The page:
Best Game Ever – The history of puzzle games leading up to Baku Baku

Some day in the far off future, Tetris will be played with six screens. One screen will feature the gameplay while the other five will show images of unrelated games being automatically played. All five other games will be superior to Tetris.

Once upon a time there was an evil Communist engineer named Alexey Pajitnov. Don’t bother asking Alexey if he is an evil Communist because, like all evil Communists, he signed a blood oath with Stalin (and possibly Hitler) to hide his menacing ways should Soviet Russia ever fall. Anyway, Alexey was a genius and in 1985 he bestowed upon the world a video game he liked to call Destroy American Freedoms. This was later renamed Tetris.

The premise of Tetris was to line up American freedoms in order to destroy them. A line represented free elections, the L piece was the right to a free trial, the other L piece was the freedom of the press, and so on. The political philosophy behind Tetris was that any society that amassed too much freedom would self destruct, yet by leaving a single block of tyranny in a line, disaster could be averted.

Pajitnov never made a second hit game, likely because he is now part of a top secret project to revive Lenin, or perhaps because there is only so much evil a man can create. This isn’t to say he didn’t try to make more classic games. Welltris took Tetris and added a third dimension while Hatris took Tetris and added hats. Ultimately, even a puzzler like Wetrix that was designed by some unknown developer is more famous than any of Pajitnov’s recent attempts, like HatWelltris, which predictably adds a third dimension to Hatris.

Five years after Tetris took the world by (Red) storm, Sega held a corporate meeting and posed the question, “How can we make Tetris less fun?” The result of this meeting was a Tetris clone called Columns. It mimicked not only much of the gameplay of Tetris, but also shared a common theme. Where Tetris had you lining up and smashing Western freedoms, Columns has the player line up precious stones for the sake of shattering them. Very obvious shades of Egyptian lore color Columns. Yes, that’s right, the very same Egyptians who enslaved the Jewish people.

Few people realize that Nintendo actually based Dr. Mario on the real life work of Nobel laureate Dr. Mario Molina.

While Sega focused on making their hatred of the Jews known at gameplay’s expense, another Japanese company called Nintendo held a board meeting and raised the question, “Tetris is good, Columns is bad; how can we cash in on the lining up falling crap craze?” Their answer was Dr. Mario. The premise was simple; Mario must drop medication onto germs that represent psychological disorders, such as homosexuality and dendrophelia. The game was fun but suffered from archaic science that believed homosexuality is a mental disorder that can be cured by medication. Experts now agree that forced repeated viewings of the A-Team are the only known cure.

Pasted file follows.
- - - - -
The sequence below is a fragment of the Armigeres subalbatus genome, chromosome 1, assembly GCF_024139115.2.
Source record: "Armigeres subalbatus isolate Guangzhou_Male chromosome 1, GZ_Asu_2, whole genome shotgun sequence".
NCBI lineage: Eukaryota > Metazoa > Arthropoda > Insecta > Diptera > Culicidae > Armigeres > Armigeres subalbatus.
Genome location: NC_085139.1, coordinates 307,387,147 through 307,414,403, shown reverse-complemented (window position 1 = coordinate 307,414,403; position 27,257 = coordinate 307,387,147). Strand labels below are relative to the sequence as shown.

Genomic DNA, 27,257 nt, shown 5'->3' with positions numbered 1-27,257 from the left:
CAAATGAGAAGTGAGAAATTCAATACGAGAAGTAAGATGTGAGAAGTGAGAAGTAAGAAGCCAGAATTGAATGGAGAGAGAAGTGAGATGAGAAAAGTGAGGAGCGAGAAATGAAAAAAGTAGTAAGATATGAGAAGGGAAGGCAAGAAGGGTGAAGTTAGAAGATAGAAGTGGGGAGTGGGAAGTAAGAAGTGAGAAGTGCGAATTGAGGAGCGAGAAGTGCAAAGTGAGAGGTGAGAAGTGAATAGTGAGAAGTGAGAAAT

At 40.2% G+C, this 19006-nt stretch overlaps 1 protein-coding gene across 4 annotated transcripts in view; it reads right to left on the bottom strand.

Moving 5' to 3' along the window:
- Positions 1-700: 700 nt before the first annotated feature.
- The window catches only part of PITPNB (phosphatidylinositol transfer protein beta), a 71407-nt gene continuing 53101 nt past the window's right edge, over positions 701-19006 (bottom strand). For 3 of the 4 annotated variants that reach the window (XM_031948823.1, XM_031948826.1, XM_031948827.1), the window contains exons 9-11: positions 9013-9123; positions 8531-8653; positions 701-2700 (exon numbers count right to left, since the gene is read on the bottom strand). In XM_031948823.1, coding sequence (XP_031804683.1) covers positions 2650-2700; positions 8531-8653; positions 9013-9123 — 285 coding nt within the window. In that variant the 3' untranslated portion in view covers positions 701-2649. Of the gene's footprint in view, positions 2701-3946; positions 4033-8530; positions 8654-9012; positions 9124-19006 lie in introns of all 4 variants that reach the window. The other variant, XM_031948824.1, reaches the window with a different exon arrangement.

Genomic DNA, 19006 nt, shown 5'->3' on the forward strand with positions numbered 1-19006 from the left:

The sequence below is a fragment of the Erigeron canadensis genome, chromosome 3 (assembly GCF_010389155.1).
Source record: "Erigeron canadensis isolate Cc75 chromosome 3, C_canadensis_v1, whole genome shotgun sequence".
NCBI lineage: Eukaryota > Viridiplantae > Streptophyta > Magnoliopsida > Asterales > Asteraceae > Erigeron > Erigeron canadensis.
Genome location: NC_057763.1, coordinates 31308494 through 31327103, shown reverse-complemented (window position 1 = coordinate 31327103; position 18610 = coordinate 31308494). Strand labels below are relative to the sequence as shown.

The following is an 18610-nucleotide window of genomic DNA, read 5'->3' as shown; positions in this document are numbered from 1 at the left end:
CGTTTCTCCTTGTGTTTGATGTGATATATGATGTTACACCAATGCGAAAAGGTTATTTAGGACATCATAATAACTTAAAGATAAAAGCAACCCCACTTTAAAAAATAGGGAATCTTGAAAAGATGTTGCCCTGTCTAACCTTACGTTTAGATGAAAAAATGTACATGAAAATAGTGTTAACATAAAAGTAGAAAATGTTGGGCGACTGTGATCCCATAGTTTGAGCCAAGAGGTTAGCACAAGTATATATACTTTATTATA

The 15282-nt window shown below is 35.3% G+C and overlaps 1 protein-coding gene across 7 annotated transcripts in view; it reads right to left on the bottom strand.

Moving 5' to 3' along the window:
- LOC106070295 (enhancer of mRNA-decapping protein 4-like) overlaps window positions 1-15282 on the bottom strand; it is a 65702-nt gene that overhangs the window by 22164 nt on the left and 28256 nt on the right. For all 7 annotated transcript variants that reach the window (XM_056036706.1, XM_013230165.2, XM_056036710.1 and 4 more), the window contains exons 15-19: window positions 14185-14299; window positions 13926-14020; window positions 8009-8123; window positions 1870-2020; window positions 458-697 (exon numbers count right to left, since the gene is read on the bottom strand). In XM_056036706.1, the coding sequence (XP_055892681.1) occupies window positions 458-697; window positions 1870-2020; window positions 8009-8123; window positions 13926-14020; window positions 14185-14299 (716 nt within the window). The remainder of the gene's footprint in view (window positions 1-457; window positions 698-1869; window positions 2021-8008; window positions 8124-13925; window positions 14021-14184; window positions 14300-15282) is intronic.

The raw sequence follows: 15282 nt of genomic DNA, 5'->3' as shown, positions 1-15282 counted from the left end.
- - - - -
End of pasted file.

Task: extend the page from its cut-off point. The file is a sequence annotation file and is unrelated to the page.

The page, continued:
After the success of Dr. Mario, yet another Japanese company called in a meeting and asked the question, “How can we take Dr. Mario, modify it slightly, yet still take most of the credit for being the first great Tetris clone?” This company was called Compile and their game was Puyo Puyo, which roughly translates into Snot Snot. And it turns out mucus was the smart way to go as it was all the rage in 1991. Figuring, “Hey, I have two nostrils,” the game drops pairs of differently colored snot from the top of the screen and has the player match them up. It’s all very similar to Dr. Mario, only the paired pieces can separate, much like snot does under the pressure of a seeking finger. Puyo Puyo’s gameplay was better than any of the Tetris clones before it and arguably better than Tetris itself, but gameplay wasn’t its only strong point. The cast of characters was eclectic and bizarre and obviously came from a mind influenced by illegal drugs we can only assume exist only in Japan.

This picture is pretty self-explanatory.

For my money, as good as Puyo Puyo is and as many sequels and ports they make (roughly 97, including Kirby’s Avalanche and Dr. Robotnic’s Mean Bean Machine), a game from 1995 called Baku Baku tops all other Tetris clones. Sega, clearly upset that their Columns was worse than not only Puyo Puyo, but also polio, decided to give puzzle games another try. Columns failed because it was only 75% identical to Tetris. To succeed, Sega would have to be less original. So they took Puyo Puyo and made exactly one gameplay change, but what a change it was. Instead of pieces all being identical but for color, Baku Baku divides each color into two kinds of pieces — food and animal. In what can only be seen as a commentary on not just America’s obesity problem, but our tendency to overfeed our pets, the food animal paring is actually a riveting play mechanic. It allows for the player to stockpile a few dozen bones before unleashing a single dog piece upon them, thus decimating an opponent by dropping a ton of pieces onto his pile.

More clones of Alexey Pajitnov’s Communist propaganda game Tetris are as certain as the rising of the sun. That one of these will manage to top the frenetically paced gameplay and wit (one character is named Poly, and another one Gon) of Baku Baku is as unlikely as Dr. Mario curing homosexuality. Seek out a Sega Saturn, if for no other reason than to play Baku Baku and brag about how hardcore you are because you have a system with four good games on it. It will be worth it for the gaming joy it brings and for the message it sends; please, limit your pet’s daily food intake.

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17 years ago

I don’t think Pajitnov was alive when the Nazi-Soviet Non-Aggression Pact was made.  He probably signed it in blood for Khruschev and Gorby.